Photographer Toby Coulson captures the “humour, beauty and strangeness” of everyday interactions
The London-based photographer takes a slow approach to his practice, catching “something off-guard, humorous or even strange” on the way.
- Ruby Boddington
- 27 July 2020
“As far back as I can remember I wanted to be a photographer, so it was never really a choice,” says Toby Coulson. Having been born in New York, he moved to the English countryside with his mum at just four years old and grew up photographing animals (“mostly our cat and chicken”) in Devon. A mundane start to his blossoming photographic career, Toby’s work is still very much concerned with finding the beauty in the everyday, “the stillness rather than catching the decisive moment”.
The reason Toby spent so much time photographing his pets, he tells us, was because he was a shy child. He recalls the first time he plucked up the courage to photograph people: “I was so nervous the first time I asked a stranger for a portrait but there was something about the experience that fascinated me.” In terms of what this fascination is, Toby splits his love for photography into two parts: “the actual shoot where no matter how much planning was done there are always unexpected elements that happen and create the magic”; and his “time printing in the darkroom, which is an amazing, meditative time to slow down and think about the images.”
This “slow” approach is imbued in Toby’s imagery, which is soft and quiet. Each frame – whether depicting a suburban cul-de-sac, a horse trotting through an industrial landscape, or man on stilts – is considered, providing a moment of calm amidst a saturated world. Despite all of this, there’s a surreal element to Toby’s images, an oddity and a wry wink for anyone looking out for it. “When going about photographing people, I’m always looking for something off-guard, humorous or even strange, but always with the priority of respecting and not being exploitative of the person,” Toby says. “There is a lot of humour, beauty and strangeness in the way we interact with the landscape and our own spaces. Hopefully this comes across in my work.”
GalleryToby Coulson: Document Journal
A recent project which Toby describes as both “chaotic and inspiring” took place in Senegal, where he travelled to photograph “legendary fashion and film costume designer” Oumou Sy for Document Journal. “It was a long chain of introductions that started with a Senegalese model I met on a shoot in London, Mame Thiane,” he explains. “I had been commissioned a few years ago to shoot a fashion story for the Sundays Times in Namibia, and since then I had dreamed of returning to Africa to photograph the amazing African designs I had seen.” He was lucky enough to be introduced to Oumou, “the queen of couture and fashion in Senegal”, and photograph four of her most iconic pieces.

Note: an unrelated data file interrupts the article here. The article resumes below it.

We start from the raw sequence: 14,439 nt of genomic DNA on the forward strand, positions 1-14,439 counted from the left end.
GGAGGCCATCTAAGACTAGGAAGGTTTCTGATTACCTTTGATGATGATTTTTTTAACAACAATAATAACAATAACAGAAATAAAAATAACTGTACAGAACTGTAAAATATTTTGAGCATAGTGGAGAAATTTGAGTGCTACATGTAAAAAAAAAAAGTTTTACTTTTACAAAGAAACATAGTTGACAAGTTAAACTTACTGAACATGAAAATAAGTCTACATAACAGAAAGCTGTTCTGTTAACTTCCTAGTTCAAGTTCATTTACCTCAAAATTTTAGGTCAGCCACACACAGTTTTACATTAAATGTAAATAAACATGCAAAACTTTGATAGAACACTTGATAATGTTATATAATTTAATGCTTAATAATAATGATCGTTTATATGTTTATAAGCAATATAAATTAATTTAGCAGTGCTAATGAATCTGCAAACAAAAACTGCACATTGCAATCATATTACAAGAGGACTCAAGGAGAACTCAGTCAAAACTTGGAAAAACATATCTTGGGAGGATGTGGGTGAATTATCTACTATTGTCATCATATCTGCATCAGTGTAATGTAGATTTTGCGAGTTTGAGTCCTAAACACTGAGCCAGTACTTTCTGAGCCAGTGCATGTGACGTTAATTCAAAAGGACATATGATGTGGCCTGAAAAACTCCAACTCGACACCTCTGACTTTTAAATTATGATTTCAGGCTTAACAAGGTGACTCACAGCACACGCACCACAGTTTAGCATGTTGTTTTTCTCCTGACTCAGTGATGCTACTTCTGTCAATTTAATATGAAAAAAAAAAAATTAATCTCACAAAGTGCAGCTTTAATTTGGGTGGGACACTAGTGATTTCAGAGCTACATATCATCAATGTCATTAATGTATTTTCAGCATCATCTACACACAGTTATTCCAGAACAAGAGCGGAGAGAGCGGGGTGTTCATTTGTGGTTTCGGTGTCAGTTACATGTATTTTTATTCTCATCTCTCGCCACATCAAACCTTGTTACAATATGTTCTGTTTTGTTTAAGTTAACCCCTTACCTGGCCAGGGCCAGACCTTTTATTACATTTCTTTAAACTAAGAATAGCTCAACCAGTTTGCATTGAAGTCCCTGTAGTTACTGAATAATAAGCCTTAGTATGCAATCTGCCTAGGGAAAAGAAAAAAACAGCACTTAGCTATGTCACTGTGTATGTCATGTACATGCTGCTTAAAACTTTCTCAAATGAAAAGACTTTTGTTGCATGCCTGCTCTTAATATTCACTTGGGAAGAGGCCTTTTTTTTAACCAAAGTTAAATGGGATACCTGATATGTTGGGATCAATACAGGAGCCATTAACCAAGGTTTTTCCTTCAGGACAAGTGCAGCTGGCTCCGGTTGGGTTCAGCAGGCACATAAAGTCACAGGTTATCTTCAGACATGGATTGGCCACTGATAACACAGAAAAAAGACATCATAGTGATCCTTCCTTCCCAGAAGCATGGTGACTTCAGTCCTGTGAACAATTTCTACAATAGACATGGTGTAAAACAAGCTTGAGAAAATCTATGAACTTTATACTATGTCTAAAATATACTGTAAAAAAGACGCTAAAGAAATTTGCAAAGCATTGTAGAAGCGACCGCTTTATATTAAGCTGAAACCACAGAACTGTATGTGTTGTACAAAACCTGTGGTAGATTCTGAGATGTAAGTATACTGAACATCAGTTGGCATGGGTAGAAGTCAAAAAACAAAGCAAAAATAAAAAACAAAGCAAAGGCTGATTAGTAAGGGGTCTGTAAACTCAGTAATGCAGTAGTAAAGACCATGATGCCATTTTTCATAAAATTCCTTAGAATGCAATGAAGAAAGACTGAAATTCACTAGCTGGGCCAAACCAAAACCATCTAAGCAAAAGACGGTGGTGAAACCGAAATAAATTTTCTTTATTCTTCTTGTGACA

It’s from this series that the image of the man on stilts can be found. “One of the outfits she designed was a patchwork coat that is about three metres long and the model has to wear stilts to fit it. The local kids loved it and by the end, we had about 50 cheering kids following us,” Toby recalls.
Closer to home, he photographed a Tea Dance in New Haven for Primary Paper. A subject which has provided photographers such as Elaine Constantine with much inspiration, Toby’s iteration is heartwarming and intimate. “A Tea Dance is an afternoon dance with an interlude for a raffle and tea biscuits and a good chat,” he explains. “Fred, who organises the dance, is in his 80s and some of the participants are in their 90s. Everyone is dressed immaculately and is there to have a good time. To be able to depict this age group in such a carefree and joyous way was a real pleasure and something often missing in our culture,” he adds.
Clearly, no subject is too niche or wide-ranging for Toby’s lens, but what ties it together is his approach. “I like projects to grow slowly and follow their own course,” he says. “I’ve always got an idea in mind to go shoot a story or a person, but this always seems to develop into something else.” This unpredictability is the thing he loves most about photography, Toby says, as “it gives you an excuse to just wonder and look. Of course, with commercial or editorial shoots, things have to have to happen quickly but it’s important to have an open mind and be prepared to adapt.”
About the Author
Ruby joined the It’s Nice That team as an editorial assistant in September 2017 after graduating from the Graphic Communication Design course at Central Saint Martins. In April 2018, she became a staff writer and in August 2019, she was made associate editor.